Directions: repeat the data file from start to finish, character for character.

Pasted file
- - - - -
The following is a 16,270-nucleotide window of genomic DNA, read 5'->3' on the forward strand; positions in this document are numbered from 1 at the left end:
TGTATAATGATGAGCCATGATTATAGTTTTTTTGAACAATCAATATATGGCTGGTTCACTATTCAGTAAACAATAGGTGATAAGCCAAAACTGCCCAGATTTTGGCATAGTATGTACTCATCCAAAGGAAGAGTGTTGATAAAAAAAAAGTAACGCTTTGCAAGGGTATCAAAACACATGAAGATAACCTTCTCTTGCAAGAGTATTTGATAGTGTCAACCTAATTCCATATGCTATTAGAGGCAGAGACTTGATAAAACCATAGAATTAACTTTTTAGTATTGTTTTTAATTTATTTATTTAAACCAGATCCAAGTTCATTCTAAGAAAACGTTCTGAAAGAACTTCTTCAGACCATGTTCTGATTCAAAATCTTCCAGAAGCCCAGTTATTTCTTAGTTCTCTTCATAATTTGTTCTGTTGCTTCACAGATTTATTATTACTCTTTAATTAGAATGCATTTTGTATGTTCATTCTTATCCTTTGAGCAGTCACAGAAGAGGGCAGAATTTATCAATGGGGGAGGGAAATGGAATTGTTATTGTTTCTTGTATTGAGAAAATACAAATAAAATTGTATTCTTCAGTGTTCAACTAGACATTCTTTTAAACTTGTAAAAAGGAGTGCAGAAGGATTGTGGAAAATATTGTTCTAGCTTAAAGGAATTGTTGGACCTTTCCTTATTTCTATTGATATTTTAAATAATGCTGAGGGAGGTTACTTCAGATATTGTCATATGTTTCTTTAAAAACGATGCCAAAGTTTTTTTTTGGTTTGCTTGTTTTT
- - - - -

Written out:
The following is a 16,270-nucleotide window of genomic DNA, read 5'->3' on the forward strand; positions in this document are numbered from 1 at the left end:
TGTATAATGATGAGCCATGATTATAGTTTTTTTGAACAATCAATATATGGCTGGTTCACTATTCAGTAAACAATAGGTGATAAGCCAAAACTGCCCAGATTTTGGCATAGTATGTACTCATCCAAAGGAAGAGTGTTGATAAAAAAAAAGTAACGCTTTGCAAGGGTATCAAAACACATGAAGATAACCTTCTCTTGCAAGAGTATTTGATAGTGTCAACCTAATTCCATATGCTATTAGAGGCAGAGACTTGATAAAACCATAGAATTAACTTTTTAGTATTGTTTTTAATTTATTTATTTAAACCAGATCCAAGTTCATTCTAAGAAAACGTTCTGAAAGAACTTCTTCAGACCATGTTCTGATTCAAAATCTTCCAGAAGCCCAGTTATTTCTTAGTTCTCTTCATAATTTGTTCTGTTGCTTCACAGATTTATTATTACTCTTTAATTAGAATGCATTTTGTATGTTCATTCTTATCCTTTGAGCAGTCACAGAAGAGGGCAGAATTTATCAATGGGGGAGGGAAATGGAATTGTTATTGTTTCTTGTATTGAGAAAATACAAATAAAATTGTATTCTTCAGTGTTCAACTAGACATTCTTTTAAACTTGTAAAAAGGAGTGCAGAAGGATTGTGGAAAATATTGTTCTAGCTTAAAGGAATTGTTGGACCTTTCCTTATTTCTATTGATATTTTAAATAATGCTGAGGGAGGTTACTTCAGATATTGTCATATGTTTCTTTAAAAACGATGCCAAAGTTTTTTTTTGGTTTGCTTGTTTTT